The Law Office of John W. Noonan
925-400-6635 Call For A Free Initial Consultation Se Habla EspaƱol Available 24/7

If bitcoins are traceable, what's the next step in cybercrime?

After the federal takedown of the so-called “Silk Road” online drug marketplace, the pubic quickly became aware that criminals were among the many enthusiasts using the online currency called bitcoins. The virtual currency was first introduced in 2009 as an open-source, peer-to-peer electronic payment network. Since then, organizations ranging from online merchandisers to Subway restaurants and even Virgin Galactic accept them -- they’re especially popular for their low transaction fees. They are even traded in official currency exchanges.

That may explain why a Nov. 18 meeting of the Senate Committee on Homeland Security and Governmental Affairs didn’t focus on shutting down the electronic currency in light of its potential for use in cybercrime. To the contrary, both the Securities and Exchange Commission and the U.S. Department of Justice sent letters to the committee emphasizing that bitcoins are a legitimate financial instrument, albeit with both benefits and risks.

Silk Road users preferred bitcoins for a variety of reasons, but largely because they were extremely hard to trace and provided anonymity. While it seems the feds did find a way in, the process was still easier and safer than cash.

Since the 1960s, when drug sales became big business, the federal government has working to follow the money. Starting with the Bank Secrecy Act in 1970, Congress has passed law after law to make money laundering through U.S. banks more trouble than it was worth. As money launderers found new ways around the rules, Congress passed more.

In the 80s and 90s, drug traffickers began physically shipping cash out of the country -- but cash is heavy. In 1997, the Justice Department estimated that a pound of cocaine generated six pounds of cash, a pound of heroin resulted in 10 pounds having to be shipped. A Costa Rican payment processor called Liberty Reserve began converting currencies into its own money called Liberty Reserve dollars and then back again, stymieing regulators until just this year. Meanwhile, bitcoins were even easier -- private, liquid and totally legal to own.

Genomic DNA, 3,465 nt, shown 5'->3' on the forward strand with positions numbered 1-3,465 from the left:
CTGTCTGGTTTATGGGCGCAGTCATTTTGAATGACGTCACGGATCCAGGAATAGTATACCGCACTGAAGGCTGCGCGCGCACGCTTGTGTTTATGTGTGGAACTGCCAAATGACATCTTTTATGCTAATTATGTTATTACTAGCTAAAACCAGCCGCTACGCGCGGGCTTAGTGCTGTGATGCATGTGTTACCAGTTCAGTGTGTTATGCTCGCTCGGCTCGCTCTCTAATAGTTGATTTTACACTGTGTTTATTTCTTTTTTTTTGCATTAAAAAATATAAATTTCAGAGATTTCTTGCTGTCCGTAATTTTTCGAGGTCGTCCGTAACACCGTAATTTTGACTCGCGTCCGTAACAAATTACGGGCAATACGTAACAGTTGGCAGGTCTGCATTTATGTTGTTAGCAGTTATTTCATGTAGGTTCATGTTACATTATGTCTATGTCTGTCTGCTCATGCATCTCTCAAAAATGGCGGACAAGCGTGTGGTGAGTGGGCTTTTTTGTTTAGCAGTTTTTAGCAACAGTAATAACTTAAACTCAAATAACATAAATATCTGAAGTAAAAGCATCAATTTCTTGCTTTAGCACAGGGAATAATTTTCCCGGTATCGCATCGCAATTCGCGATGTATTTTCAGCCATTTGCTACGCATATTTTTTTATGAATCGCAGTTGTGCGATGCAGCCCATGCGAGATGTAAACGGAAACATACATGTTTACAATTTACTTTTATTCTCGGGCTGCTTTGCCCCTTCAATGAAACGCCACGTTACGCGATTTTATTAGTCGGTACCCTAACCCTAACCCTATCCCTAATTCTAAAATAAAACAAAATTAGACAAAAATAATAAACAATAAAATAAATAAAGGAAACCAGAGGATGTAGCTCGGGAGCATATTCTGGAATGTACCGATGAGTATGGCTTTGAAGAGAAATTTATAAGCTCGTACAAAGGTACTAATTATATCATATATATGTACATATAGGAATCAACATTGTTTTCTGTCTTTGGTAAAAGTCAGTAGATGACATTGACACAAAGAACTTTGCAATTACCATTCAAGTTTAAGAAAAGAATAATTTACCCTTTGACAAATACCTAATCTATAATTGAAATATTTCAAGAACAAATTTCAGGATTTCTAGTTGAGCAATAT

Shutting down bitcoins is no longer feasible, but regulating them isn’t. Congress has already imposed money laundering controls similar to those involving legal U.S. currency. If bitcoins are no longer advantageous in cybercrime, Internet gurus will use something else. What that may be, however, isn’t yet known to the uninitiated.

Source: San Diego Daily Transcript, "Are Bitcoins the Criminal's Best Friend?" Stephen Mihm contributor, Bloomberg News’s The Ticker, Nov. 27, 2013

No Comments

Leave a comment
Comment Information

Recent Case Results

  • Juvenile Charges

    A juvenile was arrested for 2nd Degree Robbery. After 6 months the case was dismissed.

    A juvenile was arrested for Sexual Battery. After 6 months and 80 hours of Community service, the case was dismissed.

    Read More
  • Drunk Driving Offenses

    A client with a 1st DUI arrest. Fearing she would go to jail; lose her license for a year and lose her job. Got a wet reckless and minimal fines.

    Read More
  • Drug Charges

    A client with 4 Felony charges on a Transportation Charge, a Attempt to Sell, Possession of Marijuana, (50 pounds), Conspiracy Charge all where reduced to 1 Misdemeanor. No Jail.

    Client was charged with 6 Felony drug possessions. Facing jail time. The results: Client got a deferred entry of judgment and then dismissed.

    Client charged with several felony counts of possession of Marijuana with intent to sell. Client was involved in a medical marijuana grow. Case was reduced and later dismissed.

    Read More
  • Sex Crimes

    A client with alleged 2 Felony Sex charges and he faced jail and sex registration. The case was entirely dismissed.

    Client charged with prostitution; facing jail time and sex offender registration. Result: NO JAIL TIME AND NO SEX OFFENDER REGISTRATION Deferred Entry of Judgment.

    Read More
  • Domestic Violence

    Client charged with domestic violence, with great bodily injury. Case reduced to a misdemeanor with time served.

    Read More
Email Us For A Response

Learn How We Can Help

Bold labels are required.

Contact Information
disclaimer.

The use of the Internet or this form for communication with the firm or any individual member of the firm does not establish an attorney-client relationship. Confidential or time-sensitive information should not be sent through this form.

close

Privacy Policy

Areas We Serve

Pleasanton Office
5674 Stoneridge Drive, Suite 204
Pleasanton, CA 94588

Toll Free: 800-785-9556
Phone: 925-400-6635
Fax: 925-463-3661
Pleasanton Law Office Map

Manteca Office
210 East Center Street
Suite 10
Manteca, CA 95336

Toll Free: 800-785-9556
Phone: 925-400-6635
Fax: 925-463-3661
Manteca Law Office Map

Back To Top